rerouting keystone ludwig’s


Well-Known Member
Dec 28, 2021
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Hi all, before I get going on redoing my ludwigs which I tentatively plan on rerouting- especially my ludwig standards- I would like clarification on one specific and niche topic..... rerouting where the reinforcement rings overlap and cause inconsistency in ring width.

So obviously if you reroute that ring overlap the pilot with follow the contour and cause the bearing edge to be inconsistent, but my question is can you get away with rerouting the interior by raising the bit up just a hair and potentially replacing the bit for a larger angle to reach under the rering without taking too much material off?

attached is a rough depiction

PS I do not intend to use 45 degrees on my 60's keystones, I plan to use a less steep angle like 60 or so.


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Tommy D

DFO Veteran
Apr 4, 2015
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Chicago, IL, USA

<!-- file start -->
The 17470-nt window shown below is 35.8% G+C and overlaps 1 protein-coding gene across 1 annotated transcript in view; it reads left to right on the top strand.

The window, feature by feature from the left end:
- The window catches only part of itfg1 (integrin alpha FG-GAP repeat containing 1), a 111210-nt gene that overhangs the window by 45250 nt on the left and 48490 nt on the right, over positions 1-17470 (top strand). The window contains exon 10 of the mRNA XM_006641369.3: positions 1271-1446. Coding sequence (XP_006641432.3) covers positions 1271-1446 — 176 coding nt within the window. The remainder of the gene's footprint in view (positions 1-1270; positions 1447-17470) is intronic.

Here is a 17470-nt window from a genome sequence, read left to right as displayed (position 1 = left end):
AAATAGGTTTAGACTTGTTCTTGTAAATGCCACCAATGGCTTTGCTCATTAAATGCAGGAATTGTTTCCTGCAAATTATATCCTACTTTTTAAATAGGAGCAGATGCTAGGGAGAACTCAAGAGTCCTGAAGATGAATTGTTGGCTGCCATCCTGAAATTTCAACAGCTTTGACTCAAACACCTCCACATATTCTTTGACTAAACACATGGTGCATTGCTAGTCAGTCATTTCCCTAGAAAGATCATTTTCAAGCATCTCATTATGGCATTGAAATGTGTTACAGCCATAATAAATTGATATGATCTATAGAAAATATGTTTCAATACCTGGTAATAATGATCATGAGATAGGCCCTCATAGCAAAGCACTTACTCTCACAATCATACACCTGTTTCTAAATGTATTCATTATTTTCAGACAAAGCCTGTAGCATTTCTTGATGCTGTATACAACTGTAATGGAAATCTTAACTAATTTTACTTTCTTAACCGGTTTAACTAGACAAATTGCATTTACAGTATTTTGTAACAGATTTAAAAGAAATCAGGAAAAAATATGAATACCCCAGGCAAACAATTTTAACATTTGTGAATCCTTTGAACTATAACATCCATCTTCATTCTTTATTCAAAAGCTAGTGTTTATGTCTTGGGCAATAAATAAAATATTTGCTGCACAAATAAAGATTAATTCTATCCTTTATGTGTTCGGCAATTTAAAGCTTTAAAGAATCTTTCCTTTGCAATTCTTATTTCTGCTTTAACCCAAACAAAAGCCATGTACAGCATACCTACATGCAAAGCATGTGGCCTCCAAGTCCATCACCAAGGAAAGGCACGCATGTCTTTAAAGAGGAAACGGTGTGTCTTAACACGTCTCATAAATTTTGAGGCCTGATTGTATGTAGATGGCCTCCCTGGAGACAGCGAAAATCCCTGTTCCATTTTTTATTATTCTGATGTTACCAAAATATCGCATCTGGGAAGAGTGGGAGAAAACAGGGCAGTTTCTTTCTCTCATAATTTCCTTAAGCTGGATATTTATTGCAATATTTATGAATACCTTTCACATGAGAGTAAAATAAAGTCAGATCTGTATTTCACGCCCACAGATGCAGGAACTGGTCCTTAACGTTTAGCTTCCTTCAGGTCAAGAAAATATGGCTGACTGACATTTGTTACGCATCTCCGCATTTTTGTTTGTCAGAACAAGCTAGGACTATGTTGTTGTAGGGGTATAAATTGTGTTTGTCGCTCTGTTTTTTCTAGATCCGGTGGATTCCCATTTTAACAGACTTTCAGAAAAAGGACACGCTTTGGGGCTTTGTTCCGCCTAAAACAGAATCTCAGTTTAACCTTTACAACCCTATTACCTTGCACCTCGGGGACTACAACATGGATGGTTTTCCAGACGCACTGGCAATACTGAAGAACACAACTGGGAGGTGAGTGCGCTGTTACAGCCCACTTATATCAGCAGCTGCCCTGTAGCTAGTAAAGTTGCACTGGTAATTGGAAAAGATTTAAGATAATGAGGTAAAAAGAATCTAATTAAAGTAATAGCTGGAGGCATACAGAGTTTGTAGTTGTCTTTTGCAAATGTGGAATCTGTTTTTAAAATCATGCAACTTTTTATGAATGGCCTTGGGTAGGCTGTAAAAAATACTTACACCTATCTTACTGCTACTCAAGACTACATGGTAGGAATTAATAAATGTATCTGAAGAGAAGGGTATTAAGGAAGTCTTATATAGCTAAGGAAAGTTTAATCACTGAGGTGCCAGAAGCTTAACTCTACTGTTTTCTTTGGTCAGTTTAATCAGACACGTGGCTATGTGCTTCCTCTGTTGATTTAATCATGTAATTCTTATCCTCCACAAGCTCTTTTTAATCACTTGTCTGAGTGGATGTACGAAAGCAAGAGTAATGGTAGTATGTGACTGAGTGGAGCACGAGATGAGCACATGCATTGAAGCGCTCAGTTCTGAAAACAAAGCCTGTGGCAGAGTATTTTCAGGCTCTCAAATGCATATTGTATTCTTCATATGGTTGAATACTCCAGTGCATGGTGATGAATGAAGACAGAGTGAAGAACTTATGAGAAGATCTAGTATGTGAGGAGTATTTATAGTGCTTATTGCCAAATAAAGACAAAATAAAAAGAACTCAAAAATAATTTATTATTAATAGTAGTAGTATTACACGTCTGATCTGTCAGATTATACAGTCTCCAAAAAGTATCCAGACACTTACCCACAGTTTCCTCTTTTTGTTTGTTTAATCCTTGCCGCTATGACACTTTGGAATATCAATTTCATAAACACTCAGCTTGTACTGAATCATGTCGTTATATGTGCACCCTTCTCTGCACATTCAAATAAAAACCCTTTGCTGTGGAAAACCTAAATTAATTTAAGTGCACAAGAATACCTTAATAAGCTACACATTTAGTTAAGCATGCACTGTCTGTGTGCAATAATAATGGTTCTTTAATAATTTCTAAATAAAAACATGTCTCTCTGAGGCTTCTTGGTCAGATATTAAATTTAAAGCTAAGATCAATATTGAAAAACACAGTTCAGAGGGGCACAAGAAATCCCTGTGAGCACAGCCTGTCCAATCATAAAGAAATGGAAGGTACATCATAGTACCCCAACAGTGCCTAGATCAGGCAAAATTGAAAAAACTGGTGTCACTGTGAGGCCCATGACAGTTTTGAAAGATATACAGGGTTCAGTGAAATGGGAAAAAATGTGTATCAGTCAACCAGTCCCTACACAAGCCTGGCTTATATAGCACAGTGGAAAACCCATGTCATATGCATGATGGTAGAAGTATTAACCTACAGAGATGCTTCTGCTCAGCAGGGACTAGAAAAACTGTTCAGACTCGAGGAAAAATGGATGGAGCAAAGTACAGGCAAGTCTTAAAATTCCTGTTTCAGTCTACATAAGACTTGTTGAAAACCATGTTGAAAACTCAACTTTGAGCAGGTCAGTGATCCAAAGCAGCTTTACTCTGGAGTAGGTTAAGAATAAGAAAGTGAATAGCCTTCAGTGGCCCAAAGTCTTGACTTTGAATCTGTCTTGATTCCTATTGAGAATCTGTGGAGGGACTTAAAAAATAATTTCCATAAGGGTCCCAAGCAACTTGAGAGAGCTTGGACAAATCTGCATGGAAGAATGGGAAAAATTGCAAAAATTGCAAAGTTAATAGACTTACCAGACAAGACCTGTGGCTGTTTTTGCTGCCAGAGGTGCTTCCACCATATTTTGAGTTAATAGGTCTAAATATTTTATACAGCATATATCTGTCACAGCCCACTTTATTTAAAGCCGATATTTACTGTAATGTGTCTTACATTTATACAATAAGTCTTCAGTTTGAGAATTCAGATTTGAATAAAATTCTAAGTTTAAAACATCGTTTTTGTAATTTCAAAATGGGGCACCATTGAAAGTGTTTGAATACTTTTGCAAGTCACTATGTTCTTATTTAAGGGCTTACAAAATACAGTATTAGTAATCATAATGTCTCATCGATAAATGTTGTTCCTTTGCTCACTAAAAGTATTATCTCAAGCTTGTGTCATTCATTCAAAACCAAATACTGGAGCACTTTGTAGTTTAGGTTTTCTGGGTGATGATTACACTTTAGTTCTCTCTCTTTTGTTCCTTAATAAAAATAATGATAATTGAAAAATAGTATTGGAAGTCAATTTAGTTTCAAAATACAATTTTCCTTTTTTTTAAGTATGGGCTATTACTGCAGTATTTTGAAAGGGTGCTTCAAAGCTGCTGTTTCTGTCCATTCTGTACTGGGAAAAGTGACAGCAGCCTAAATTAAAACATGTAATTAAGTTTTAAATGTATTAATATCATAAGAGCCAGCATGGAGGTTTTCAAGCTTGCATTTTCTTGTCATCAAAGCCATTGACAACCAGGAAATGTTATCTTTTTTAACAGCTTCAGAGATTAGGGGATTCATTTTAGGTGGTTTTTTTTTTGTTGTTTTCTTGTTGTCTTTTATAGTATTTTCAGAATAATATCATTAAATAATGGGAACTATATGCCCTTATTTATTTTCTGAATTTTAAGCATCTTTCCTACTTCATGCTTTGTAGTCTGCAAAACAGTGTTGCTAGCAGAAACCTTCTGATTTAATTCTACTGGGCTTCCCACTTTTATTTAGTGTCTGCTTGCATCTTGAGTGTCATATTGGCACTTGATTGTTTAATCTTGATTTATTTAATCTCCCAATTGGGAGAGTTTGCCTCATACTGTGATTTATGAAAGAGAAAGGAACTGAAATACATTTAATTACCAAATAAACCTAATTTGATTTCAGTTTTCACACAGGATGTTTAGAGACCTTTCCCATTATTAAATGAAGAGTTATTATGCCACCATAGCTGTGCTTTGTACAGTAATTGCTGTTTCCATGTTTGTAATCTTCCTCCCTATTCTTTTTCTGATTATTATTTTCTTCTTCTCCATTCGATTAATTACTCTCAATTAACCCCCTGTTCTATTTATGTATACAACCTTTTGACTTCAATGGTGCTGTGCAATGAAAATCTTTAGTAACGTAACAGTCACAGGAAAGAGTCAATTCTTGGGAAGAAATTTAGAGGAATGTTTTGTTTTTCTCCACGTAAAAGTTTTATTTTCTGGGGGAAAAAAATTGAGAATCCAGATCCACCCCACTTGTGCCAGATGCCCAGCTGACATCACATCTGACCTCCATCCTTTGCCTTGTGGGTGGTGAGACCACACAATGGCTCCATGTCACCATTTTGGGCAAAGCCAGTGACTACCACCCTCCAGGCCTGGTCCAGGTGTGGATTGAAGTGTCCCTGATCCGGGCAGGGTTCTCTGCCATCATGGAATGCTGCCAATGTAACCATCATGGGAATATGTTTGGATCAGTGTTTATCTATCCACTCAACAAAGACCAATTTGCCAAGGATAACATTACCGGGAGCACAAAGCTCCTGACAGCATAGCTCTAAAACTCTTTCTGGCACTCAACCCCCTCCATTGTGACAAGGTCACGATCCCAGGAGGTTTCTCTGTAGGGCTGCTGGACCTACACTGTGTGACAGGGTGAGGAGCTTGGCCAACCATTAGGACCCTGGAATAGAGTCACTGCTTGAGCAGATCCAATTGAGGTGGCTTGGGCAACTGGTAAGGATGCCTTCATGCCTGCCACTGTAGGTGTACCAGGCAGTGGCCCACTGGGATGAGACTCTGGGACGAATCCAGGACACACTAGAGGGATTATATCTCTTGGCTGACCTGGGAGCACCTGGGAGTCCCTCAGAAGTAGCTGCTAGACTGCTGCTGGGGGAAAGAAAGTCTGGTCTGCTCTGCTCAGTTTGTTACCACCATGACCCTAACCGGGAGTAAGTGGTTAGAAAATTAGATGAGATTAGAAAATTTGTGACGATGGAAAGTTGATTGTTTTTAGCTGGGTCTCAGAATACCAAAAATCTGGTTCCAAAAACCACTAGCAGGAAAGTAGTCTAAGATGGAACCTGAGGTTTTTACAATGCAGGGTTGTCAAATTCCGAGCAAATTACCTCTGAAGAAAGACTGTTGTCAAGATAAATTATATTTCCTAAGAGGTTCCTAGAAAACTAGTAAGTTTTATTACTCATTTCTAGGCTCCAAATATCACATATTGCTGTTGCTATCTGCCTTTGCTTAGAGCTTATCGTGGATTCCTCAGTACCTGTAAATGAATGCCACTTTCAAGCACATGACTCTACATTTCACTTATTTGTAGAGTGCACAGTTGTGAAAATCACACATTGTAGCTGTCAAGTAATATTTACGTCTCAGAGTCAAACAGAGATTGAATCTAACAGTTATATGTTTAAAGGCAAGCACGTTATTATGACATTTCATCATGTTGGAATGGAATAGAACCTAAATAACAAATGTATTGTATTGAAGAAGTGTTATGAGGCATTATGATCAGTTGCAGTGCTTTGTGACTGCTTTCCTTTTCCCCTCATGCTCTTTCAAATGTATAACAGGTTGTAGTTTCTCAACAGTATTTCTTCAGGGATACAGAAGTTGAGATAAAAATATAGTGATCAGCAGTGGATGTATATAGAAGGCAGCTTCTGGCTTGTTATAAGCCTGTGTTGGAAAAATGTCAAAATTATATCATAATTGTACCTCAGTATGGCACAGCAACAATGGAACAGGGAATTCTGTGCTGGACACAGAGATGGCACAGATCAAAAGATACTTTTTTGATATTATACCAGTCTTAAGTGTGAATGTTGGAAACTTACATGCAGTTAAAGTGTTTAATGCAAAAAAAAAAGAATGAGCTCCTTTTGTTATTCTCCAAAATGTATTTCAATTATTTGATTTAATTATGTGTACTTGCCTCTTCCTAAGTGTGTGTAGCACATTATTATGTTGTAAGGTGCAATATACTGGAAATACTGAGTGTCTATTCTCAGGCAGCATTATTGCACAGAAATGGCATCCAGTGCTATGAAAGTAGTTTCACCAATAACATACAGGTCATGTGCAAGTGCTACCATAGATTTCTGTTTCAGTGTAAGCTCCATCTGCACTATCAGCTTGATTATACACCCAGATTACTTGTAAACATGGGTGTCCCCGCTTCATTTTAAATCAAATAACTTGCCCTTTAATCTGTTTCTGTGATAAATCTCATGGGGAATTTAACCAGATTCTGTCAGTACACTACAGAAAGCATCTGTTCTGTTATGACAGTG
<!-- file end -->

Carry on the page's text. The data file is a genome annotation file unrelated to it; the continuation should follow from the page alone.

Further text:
Cutting edges on old Ludwigs sucks. Those rerings are complete garbage. Honestly I don't understand how they are so inconsistent in thickness. It almost like it was purposefully done that way, but I have no idea why. Laziness??? Every drum has that funky 2-3" wide gouge taken out where it's at least 1/16" to 1/8" thinner than the rest, then the scarf joint is thicker by a significant margin. What a cluster of a mess. Don't forget that the outside has a hump at the scarf joint where the wrap literally goes under the wood shell... At least you can file that down and get the outside edge to be consistent, but the inside??? There isn't much you can do to get it consistent with a router. When I used to cut the interior edges I would avoid cutting in the areas that were low (thin) and cut the rest. I would file back the high (thick) areas to blend with the rest of the shell. I would also intentionally leave just a bit more flat spot across the apex because it's easier to file or sand that last 1/16" by hand than rip through it with a router blade spinning at 15k rpm's. You go too deep with a router and you have to completely start over if you haven't fubar'ed the whole job.